The MTD software which gives HMRC the VAT data digitally will not be free to use. This is because it is being developed by third-party development teams on HMRC’s behalf, so they will need to charge you for its use. However, HMRC has made a long list of products available which are within the testing process or which are already successful and available on the market for a modest price. You can find HMRC’s official list of approved VAT software here.
Recently, HMRC widened the software pilot for VAT returns, allowing organisations to begin filing VAT returns under the rules of making tax digital for VAT before the actual April deadline comes into effect. This way, startup businesses can get used to the new system and iron out any flaws in their digital records process. However, the aforementioned businesses which are exempt until October 2019 will not be able to use the pilot program until April 2019.
Making tax digital for VAT is really going to shake things up for startup businesses who are just getting used to the existing VAT system. This new system is introducing new VAT tax return technology over a relatively short period of time, not giving startup businesses which exceed the £85,000 VAT threshold much time to learn and adapt.
Larger businesses with multifaceted and complicated systems will also inevitably struggle to reach compliance by 2020, so they could potentially face fines and penalties. To make matters worse and more complicated, HMRC is busy making changes to their system in anticipation of Brexit as well.
Before anything else, startup businesses should confirm whether they fall into to 1 April 2019 group or the 1 October 2019 group for making tax digital for VAT. HMRC should have sent you a letter which confirms which group you are in, and if you think they are wrong, then you need to get in touch with them immediately.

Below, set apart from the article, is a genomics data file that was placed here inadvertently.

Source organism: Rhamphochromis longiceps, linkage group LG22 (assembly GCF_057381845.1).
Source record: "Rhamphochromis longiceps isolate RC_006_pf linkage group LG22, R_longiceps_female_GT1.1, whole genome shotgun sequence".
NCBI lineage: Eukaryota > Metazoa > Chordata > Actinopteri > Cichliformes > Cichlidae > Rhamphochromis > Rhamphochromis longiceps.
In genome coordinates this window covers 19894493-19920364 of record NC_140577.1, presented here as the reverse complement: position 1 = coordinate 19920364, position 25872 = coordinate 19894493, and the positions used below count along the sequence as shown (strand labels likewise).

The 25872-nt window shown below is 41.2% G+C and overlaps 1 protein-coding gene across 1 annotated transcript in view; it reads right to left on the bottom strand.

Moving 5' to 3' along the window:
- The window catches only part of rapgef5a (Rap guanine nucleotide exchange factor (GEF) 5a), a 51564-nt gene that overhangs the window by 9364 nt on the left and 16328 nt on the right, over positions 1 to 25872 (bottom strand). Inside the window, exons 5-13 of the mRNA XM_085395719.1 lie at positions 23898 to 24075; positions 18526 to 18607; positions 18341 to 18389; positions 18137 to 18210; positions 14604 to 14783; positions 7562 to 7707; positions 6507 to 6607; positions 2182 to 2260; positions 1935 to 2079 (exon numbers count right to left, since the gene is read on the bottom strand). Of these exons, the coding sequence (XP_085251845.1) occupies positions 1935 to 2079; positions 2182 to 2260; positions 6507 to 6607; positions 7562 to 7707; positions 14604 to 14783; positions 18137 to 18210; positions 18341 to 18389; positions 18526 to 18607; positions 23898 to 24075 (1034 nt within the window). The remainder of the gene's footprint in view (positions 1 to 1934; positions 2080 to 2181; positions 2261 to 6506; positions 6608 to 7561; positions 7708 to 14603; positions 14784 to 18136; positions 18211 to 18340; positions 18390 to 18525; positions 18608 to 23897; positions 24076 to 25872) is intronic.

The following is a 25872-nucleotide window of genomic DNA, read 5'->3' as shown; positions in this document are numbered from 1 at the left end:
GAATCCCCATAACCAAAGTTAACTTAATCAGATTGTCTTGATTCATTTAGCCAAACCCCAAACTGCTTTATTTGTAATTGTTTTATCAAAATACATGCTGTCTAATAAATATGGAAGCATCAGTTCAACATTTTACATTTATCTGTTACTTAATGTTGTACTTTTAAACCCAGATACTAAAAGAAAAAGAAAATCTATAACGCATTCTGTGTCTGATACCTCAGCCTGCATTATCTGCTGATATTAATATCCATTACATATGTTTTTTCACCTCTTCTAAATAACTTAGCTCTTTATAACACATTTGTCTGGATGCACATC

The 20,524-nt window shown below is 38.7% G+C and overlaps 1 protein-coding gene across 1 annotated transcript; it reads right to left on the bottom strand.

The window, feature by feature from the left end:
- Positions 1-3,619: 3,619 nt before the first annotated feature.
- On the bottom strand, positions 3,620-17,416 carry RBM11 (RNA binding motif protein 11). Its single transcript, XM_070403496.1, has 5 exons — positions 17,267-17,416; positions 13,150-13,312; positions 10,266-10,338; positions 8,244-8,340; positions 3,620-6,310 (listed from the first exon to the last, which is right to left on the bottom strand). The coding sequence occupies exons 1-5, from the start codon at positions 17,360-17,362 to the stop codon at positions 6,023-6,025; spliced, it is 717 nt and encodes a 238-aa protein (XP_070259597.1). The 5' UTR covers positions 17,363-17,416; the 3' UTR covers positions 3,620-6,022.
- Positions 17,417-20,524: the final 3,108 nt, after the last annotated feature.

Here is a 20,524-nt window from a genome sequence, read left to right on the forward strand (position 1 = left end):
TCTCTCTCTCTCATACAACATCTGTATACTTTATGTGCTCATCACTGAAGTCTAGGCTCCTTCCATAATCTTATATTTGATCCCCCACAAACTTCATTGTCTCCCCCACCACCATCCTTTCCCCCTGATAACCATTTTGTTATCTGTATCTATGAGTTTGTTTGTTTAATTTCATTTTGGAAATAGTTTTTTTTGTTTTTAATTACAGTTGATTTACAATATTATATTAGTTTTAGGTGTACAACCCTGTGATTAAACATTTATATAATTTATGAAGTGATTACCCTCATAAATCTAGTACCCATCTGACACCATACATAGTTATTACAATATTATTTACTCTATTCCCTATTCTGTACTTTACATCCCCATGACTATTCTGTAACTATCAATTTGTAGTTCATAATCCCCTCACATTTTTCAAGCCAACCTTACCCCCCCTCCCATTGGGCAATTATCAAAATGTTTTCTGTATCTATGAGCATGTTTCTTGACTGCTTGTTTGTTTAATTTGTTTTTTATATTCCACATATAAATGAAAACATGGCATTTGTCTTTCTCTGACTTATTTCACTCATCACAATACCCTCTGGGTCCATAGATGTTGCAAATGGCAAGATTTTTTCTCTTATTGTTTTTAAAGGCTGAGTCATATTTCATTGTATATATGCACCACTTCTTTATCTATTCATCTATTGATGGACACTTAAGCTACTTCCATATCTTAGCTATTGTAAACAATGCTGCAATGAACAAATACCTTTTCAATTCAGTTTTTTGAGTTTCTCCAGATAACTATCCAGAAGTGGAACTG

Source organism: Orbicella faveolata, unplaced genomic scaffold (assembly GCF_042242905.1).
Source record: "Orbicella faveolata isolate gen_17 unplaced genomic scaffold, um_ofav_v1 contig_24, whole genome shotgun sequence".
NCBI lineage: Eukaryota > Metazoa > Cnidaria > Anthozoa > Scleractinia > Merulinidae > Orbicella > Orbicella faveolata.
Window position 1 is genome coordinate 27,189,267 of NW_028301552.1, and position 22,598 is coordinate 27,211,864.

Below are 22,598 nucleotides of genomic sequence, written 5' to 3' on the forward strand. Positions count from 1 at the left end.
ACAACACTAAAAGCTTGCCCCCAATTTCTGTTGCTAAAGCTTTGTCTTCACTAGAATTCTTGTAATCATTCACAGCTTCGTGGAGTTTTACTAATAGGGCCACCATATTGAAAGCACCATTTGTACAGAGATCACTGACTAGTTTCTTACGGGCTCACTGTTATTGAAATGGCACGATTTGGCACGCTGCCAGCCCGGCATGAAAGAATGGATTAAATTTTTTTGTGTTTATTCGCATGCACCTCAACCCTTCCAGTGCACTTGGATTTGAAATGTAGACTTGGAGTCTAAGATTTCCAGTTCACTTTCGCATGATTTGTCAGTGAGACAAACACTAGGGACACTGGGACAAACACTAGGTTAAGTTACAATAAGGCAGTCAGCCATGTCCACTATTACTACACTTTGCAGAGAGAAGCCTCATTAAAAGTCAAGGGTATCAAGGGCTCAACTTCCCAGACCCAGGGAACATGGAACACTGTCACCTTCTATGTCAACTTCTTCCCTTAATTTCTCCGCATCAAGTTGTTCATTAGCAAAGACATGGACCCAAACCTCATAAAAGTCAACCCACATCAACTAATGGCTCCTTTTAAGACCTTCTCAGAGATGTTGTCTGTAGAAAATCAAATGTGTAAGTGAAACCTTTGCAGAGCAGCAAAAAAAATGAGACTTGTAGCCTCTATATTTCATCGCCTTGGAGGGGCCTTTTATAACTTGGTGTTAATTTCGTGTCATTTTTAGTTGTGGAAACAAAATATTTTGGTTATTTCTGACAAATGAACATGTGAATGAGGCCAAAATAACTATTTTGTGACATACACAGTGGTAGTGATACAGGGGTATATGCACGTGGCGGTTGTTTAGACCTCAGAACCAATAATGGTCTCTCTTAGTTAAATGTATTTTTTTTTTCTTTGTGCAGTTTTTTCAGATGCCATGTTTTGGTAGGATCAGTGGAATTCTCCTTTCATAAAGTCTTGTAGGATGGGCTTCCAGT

Next, you should peruse the VAT reporting software available to purchase, deciding which software is best for you. Here at Pearl, we recommend Xero, Sage 200, and Quickbooks for these purposes, and our talented team has extensive experience in using all of these systems. We can confirm that all of these systems are compliant with the MTD rules, helping startup businesses to meet these new requirements quickly and easily.
Then, you should decide whether or not you want to take part in the HMRC MTD pilot before it becomes compulsory. This will give you experience with the system, but bear in mind that once you have signed up for the pilot scheme, you must continue using the system for your VAT returns. In other words, you cannot temporarily go back to using the old system before the real deadline kicks in.
You should assess
your accounting and bookkeeping systems, ensuring that you are able to map out
the VAT trail and see if there are any places where you need to create digital
links between software. If there are gaps in your digital chain will mean that
HMRC cannot review your VAT data, then you’re going to have problems following the
switch to making tax digital for VAT.
Finally, although it goes without saying, you should make sure that your numbers are all matching up when it comes to your VAT tax returns. Under the new system, tax mistakes will be much easier to spot, which could result in penalties and fines if you’re not careful.
A lot of startup businesses are worrying about making tax digital for VAT, but here at Pearl Accountants, our small business